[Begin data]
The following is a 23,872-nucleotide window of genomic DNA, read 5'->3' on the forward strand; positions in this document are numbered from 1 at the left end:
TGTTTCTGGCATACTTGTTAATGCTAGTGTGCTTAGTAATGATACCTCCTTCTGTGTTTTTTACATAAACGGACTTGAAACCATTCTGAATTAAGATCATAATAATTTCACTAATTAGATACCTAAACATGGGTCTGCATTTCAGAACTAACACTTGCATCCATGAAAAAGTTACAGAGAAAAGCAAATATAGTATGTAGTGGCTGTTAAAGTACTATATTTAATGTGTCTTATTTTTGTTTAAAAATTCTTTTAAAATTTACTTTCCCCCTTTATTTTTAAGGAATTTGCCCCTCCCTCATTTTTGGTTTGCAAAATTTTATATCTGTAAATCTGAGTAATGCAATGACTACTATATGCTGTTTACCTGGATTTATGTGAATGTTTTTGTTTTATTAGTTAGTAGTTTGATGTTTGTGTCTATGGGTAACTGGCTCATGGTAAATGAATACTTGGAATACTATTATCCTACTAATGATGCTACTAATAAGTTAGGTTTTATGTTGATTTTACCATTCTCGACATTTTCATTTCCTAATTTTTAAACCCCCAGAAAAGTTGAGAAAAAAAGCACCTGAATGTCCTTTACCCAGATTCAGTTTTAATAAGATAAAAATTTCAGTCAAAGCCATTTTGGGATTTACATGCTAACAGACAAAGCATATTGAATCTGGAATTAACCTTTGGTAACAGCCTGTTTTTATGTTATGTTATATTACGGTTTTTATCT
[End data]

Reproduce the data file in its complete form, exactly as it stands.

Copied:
The following is a 23,872-nucleotide window of genomic DNA, read 5'->3' on the forward strand; positions in this document are numbered from 1 at the left end:
TGTTTCTGGCATACTTGTTAATGCTAGTGTGCTTAGTAATGATACCTCCTTCTGTGTTTTTTACATAAACGGACTTGAAACCATTCTGAATTAAGATCATAATAATTTCACTAATTAGATACCTAAACATGGGTCTGCATTTCAGAACTAACACTTGCATCCATGAAAAAGTTACAGAGAAAAGCAAATATAGTATGTAGTGGCTGTTAAAGTACTATATTTAATGTGTCTTATTTTTGTTTAAAAATTCTTTTAAAATTTACTTTCCCCCTTTATTTTTAAGGAATTTGCCCCTCCCTCATTTTTGGTTTGCAAAATTTTATATCTGTAAATCTGAGTAATGCAATGACTACTATATGCTGTTTACCTGGATTTATGTGAATGTTTTTGTTTTATTAGTTAGTAGTTTGATGTTTGTGTCTATGGGTAACTGGCTCATGGTAAATGAATACTTGGAATACTATTATCCTACTAATGATGCTACTAATAAGTTAGGTTTTATGTTGATTTTACCATTCTCGACATTTTCATTTCCTAATTTTTAAACCCCCAGAAAAGTTGAGAAAAAAAGCACCTGAATGTCCTTTACCCAGATTCAGTTTTAATAAGATAAAAATTTCAGTCAAAGCCATTTTGGGATTTACATGCTAACAGACAAAGCATATTGAATCTGGAATTAACCTTTGGTAACAGCCTGTTTTTATGTTATGTTATATTACGGTTTTTATCT